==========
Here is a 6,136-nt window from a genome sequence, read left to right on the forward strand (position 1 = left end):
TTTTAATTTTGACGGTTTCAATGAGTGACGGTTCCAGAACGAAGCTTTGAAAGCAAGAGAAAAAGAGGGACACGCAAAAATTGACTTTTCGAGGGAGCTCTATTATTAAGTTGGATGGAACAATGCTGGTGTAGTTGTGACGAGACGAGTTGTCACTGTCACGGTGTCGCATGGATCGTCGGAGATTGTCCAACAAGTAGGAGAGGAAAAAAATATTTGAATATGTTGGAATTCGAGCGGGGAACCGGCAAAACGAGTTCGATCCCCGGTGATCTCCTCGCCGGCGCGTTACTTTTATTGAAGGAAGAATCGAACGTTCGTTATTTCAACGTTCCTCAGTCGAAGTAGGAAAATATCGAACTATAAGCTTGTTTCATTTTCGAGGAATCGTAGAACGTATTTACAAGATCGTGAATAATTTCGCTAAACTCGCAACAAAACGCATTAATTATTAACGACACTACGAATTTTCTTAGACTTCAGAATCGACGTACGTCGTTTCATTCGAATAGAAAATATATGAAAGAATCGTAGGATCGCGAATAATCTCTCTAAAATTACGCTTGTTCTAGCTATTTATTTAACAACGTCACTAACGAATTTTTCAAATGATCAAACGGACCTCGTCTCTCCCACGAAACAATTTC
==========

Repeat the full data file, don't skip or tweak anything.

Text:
Here is a 6,136-nt window from a genome sequence, read left to right on the forward strand (position 1 = left end):
TTTTAATTTTGACGGTTTCAATGAGTGACGGTTCCAGAACGAAGCTTTGAAAGCAAGAGAAAAAGAGGGACACGCAAAAATTGACTTTTCGAGGGAGCTCTATTATTAAGTTGGATGGAACAATGCTGGTGTAGTTGTGACGAGACGAGTTGTCACTGTCACGGTGTCGCATGGATCGTCGGAGATTGTCCAACAAGTAGGAGAGGAAAAAAATATTTGAATATGTTGGAATTCGAGCGGGGAACCGGCAAAACGAGTTCGATCCCCGGTGATCTCCTCGCCGGCGCGTTACTTTTATTGAAGGAAGAATCGAACGTTCGTTATTTCAACGTTCCTCAGTCGAAGTAGGAAAATATCGAACTATAAGCTTGTTTCATTTTCGAGGAATCGTAGAACGTATTTACAAGATCGTGAATAATTTCGCTAAACTCGCAACAAAACGCATTAATTATTAACGACACTACGAATTTTCTTAGACTTCAGAATCGACGTACGTCGTTTCATTCGAATAGAAAATATATGAAAGAATCGTAGGATCGCGAATAATCTCTCTAAAATTACGCTTGTTCTAGCTATTTATTTAACAACGTCACTAACGAATTTTTCAAATGATCAAACGGACCTCGTCTCTCCCACGAAACAATTTC